Let’s talk about the backcountry, baby
Reason No. 743 why I adore Steamboat: It doesn’t take much snow to get the mountain in gorgeous shape. What a lovely relief to finally ski some real powder. And it is everywhere.
One of the fun things about this time of year is there are so few people compared to the amount of terrain that is open, so even the 2″ overnight and the 2″ that fell yesterday make it feel like a powder day. That early season ice layer that we had to deal with is down there, but the storms have delivered plenty of snow to cover it up and make skiing what we love – floating, playful riding.
But that is in bounds.
Let’s talk about out of bounds. Yes, there are fewer tracks, and yes that is the same great new snow covering the ice layer, but it is completely uncontrolled by the ski area and ski patrol. There has been a huge increase in recent years in the number of skiers and riders venturing into the side country – areas outside the ski area boundary but accessible via gates on the edges of resort terrain. I am certainly one of them. I love the backcountry in Steamboat, both close to and far from the resort.
This year is a good year to revisit why and how we choose to ski outside of the resort. That ice layer will be there all season, even if we aren’t feeling it beneath our skis. We often have years when the avalanche danger remains considerable because of buried, dangerous layers and the potential for big slides. Think twice before skiing out one of those gates – you know, the ones with a skull and crossbones on them – think three times, think four.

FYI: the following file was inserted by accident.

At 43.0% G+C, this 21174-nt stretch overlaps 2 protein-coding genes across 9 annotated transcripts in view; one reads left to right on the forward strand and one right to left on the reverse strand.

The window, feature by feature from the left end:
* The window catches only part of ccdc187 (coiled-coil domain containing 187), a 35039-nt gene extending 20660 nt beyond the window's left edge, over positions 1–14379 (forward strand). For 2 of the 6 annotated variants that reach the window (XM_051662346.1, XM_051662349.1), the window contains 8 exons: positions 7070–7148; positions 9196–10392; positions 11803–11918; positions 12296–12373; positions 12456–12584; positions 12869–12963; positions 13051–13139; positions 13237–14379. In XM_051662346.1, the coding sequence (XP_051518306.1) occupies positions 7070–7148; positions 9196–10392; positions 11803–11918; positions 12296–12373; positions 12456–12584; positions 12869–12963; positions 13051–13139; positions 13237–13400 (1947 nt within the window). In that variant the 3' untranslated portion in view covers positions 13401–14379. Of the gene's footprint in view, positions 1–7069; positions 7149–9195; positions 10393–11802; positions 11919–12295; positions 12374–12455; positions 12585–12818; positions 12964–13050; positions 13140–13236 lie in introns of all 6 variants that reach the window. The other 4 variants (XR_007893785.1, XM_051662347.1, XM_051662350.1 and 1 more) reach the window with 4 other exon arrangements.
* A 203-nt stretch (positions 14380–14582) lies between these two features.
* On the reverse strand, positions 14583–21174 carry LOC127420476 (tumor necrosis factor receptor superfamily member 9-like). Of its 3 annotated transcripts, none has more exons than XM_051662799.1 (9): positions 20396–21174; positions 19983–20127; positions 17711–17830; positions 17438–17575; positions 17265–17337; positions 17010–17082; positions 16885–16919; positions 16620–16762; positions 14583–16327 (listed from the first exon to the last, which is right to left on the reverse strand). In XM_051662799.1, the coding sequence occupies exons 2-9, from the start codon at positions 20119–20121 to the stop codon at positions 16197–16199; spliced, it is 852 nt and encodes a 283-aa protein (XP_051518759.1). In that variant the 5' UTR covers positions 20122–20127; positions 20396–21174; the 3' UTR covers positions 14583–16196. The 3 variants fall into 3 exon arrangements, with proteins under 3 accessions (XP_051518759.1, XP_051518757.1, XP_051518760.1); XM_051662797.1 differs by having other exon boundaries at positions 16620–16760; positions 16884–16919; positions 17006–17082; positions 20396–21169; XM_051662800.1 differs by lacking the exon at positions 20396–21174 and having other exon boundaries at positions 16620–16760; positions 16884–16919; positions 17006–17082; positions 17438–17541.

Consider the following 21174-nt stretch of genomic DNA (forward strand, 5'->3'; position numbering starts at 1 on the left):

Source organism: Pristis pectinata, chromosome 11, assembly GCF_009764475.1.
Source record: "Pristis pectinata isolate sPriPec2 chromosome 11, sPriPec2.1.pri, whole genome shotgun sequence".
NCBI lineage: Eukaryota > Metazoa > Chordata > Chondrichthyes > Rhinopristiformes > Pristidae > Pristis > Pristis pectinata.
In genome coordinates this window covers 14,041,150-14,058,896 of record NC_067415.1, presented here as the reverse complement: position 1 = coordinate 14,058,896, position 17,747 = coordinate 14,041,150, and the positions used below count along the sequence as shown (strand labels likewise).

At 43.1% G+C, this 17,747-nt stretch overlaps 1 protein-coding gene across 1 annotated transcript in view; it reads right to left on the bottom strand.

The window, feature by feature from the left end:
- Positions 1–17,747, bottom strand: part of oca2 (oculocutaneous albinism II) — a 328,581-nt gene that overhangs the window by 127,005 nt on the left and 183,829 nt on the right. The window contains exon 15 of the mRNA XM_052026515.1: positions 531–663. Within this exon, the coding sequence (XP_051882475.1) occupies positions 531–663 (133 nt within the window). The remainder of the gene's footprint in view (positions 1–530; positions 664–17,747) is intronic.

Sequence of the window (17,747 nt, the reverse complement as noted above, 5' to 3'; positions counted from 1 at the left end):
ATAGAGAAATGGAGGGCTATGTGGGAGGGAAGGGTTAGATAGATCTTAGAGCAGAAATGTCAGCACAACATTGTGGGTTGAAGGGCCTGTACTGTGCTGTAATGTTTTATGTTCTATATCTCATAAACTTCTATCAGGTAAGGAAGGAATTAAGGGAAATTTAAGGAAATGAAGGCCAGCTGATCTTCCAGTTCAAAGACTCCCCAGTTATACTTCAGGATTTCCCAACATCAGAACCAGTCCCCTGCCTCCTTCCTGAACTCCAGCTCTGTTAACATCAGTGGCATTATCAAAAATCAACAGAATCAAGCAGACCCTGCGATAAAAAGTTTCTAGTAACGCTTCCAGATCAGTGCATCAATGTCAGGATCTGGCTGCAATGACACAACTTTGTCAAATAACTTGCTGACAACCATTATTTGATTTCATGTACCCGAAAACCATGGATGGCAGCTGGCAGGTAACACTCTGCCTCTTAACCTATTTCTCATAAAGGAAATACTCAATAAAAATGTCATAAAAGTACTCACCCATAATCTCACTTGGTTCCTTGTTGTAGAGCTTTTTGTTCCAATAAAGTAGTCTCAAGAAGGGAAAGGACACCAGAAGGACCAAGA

There is some confusion circulating about ski patrol and the ski area’s ability to ‘open’ the backcountry. They cannot close the backcountry because it is National Forest and everyone has the right to be there. What they can do is close areas of the resort that lead to access to that backcountry, many of which are closed right now so that patrol can manage snow stability in bounds before opening the areas to the public. The resort, as well as patrol and Routt County Search and Rescue, are also working to better communicate their ability to help when people get injured or lost in the areas accessed by the gates. Rule No. 1 of the rescuer: scene safety. If an area is unsafe for rescuers to travel into, due in this case to avalanche danger, the rescuers will not go in until the snow has stabilized enough for them to not put themselves in harms way. That means on certain days, if you get lost back there, they may not be able to come get you. So think five times before you pass that skull and crossbones.
With the skiing as good as it is in bounds, stick to the resort. There are soft, lovely powder turns everywhere. Welcome back winter. My legs feel you and so does my skiing loving heart.
Thanks to patrol for working so hard to get the whole mountain up and running, taking us from all groomers to getting after it in no time flat!
For more information about avalanche danger in the backcountry, visit the Colorado Avalanche Information Center website.
Ali Givnish, Alpine skier